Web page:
Writer’s Note: There will be a youtube video ranking these movies accordingly. For the sake of this article, these are my top ten horror comedies in no particular order. Anyway — enough talk! Here is the list:
This movie was flat-out ENTERTAINING. A well-acted comedy set within a classic monster movie. Fred Ward and Kevin Bacon still find the time to break balls amidst the absurdities they face throughout the movie. Michael Gross shines as the over-prepared gunsman. This is an underrated flick that has aged extremely well — especially when you consider today’s CGI infested landscape. What makes Tremors shine is that the humor is grounded within the crazy situation these characters find themselves in: subterranean giant worms are out to kill them and no one knows what the heck to do to stop them. The characters have no clue that they are in a comedy — which oddly enough, makes the comedy work to perfection. It’s deadly “on the job training”. Tremors is an easy watch and its re-watchability is what makes it easily number one on this list (spoiler alert).
Army of Darkness (1992)
Sam Raimi’s third & self-contained installment of the Evil Dead series is a full-blown slapstick comedy. This movie is very tongue-in-cheek, unapologetic, and serves as a great vehicle for Bruce Campbell to showcase his chops as a comedic lead actor. Excuse the cliche, but it’s hard to imagine anyone else in this role as Campbell’s portrayal of Ash is central to the Evil Dead trilogy’s charm. He delivers his ridiculous one-liners (and there is a boatload of them) with such arrogant self-righteousness that you can’t help but crack up. A mindless but entertaining popcorn flick with one-liners will stick with you long after you’ve seen it.
Behind The Mask: Rise of Leslie Vernon (2006)
The horror takes a backseat to the comedy in Behind The Mask (BTM). This movie is heavily geared toward horror movie fanatics that are begrudgingly familiar with all the tired tropes & cliches that have plagued the genre. However, if you are a fan of shows like The Office, Arrested Development or Modern Family per say, you’ll enjoy the comedic mockumentary style of the first 75% of the film (checkout my full review of the film here). Overall, BTM is a true horror gem with a standout lead in Nathan Baesel. This movie is not to be missed. Go see it. Now.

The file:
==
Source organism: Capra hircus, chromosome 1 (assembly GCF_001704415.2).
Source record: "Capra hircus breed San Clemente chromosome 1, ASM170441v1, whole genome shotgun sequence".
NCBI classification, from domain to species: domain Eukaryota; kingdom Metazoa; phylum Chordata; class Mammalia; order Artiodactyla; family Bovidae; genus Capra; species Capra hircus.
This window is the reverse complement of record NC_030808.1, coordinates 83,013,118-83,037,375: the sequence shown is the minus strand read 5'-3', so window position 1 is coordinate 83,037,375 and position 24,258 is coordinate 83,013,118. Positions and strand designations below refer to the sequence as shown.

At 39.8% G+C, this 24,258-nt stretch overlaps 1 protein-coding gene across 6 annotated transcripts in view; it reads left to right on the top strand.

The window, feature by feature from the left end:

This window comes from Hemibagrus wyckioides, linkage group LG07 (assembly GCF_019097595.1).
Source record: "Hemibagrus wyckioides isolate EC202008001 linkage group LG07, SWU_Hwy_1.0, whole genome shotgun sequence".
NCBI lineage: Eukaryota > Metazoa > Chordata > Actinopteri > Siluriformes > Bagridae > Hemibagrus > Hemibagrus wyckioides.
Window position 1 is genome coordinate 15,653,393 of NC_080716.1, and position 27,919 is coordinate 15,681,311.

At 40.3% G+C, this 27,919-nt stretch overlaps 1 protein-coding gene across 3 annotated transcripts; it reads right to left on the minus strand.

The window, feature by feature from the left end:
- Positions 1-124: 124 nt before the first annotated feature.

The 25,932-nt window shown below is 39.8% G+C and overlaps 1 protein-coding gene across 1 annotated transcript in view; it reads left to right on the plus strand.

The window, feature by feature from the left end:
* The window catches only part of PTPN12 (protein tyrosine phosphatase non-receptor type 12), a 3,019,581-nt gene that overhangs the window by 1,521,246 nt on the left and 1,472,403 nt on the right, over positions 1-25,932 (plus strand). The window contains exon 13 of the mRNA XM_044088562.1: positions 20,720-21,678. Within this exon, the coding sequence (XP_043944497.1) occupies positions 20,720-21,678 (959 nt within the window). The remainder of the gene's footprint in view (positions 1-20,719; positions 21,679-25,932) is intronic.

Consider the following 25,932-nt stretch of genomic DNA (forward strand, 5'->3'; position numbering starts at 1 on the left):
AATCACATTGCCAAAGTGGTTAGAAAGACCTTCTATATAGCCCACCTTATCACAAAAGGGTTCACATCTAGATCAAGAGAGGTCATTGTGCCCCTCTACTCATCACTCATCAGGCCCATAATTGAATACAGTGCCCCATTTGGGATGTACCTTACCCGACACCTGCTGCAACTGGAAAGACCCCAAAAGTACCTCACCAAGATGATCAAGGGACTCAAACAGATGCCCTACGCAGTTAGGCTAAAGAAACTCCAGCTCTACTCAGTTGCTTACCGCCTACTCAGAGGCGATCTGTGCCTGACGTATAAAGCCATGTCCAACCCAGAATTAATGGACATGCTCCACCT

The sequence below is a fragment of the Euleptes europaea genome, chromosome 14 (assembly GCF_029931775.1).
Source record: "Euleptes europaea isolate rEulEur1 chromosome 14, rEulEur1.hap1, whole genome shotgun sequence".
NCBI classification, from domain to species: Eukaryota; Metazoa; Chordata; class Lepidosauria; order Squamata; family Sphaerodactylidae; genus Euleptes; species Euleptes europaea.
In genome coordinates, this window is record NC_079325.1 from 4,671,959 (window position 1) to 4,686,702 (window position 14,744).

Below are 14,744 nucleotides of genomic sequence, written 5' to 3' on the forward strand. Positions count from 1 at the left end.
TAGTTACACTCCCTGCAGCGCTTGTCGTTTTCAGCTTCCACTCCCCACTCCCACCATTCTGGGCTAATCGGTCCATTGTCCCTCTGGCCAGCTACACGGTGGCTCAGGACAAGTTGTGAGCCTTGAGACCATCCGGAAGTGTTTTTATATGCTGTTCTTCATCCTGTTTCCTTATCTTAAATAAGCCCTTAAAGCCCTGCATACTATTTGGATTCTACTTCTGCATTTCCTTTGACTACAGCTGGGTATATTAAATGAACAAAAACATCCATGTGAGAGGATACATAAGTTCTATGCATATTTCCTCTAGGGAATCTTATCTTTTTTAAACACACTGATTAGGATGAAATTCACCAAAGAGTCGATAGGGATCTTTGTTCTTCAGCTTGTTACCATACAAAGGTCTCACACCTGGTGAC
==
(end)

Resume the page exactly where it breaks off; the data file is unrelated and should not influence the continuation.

Return of the Living Dead (1985)
This is a quintessential 80’s movie: heavily synthesized instrumentals, the lingo, the hairdo’s etc. The zombies are cartoony (they can talk, answer phones, have bulging eyes) and the whole movie feels like a live-action comic book. The zombies actually look like rotting corpses as the makeup & special effects are light years better than the zombies from Dawn of the Dead (which pretty much had blue/green face paint & blood). This movie is so 80’s that it even has Tommy Jarvis from Friday the 13th part 6 playing one of the leads. This was one of the first proper horror-comedies of the 80’s and it still holds up today. Very entertaining and well acted.
Killer Klowns From Outer Space (1988)
This 80’s cult classic is on this list for the same reasons as Return of The Living Dead: it’s an all out 80’s fest and the antagonists are goofy fun. The plot is simple and sets the tone: killer clowns from outer space land on earth to harvest humans into cotton candy cocoons. What else do you want? The clowns look deranged and the comedic manner in which they dispatch their victims is still somewhat gruesome (because you know…they die?). Ballooned killer dogs, hand shadow monsters, jack-in-the-box clowns shooting lasers that turn people into punching-bag sized cotton candy cocoons, etc. The gags are creative and the movie is a fun entertaining ride.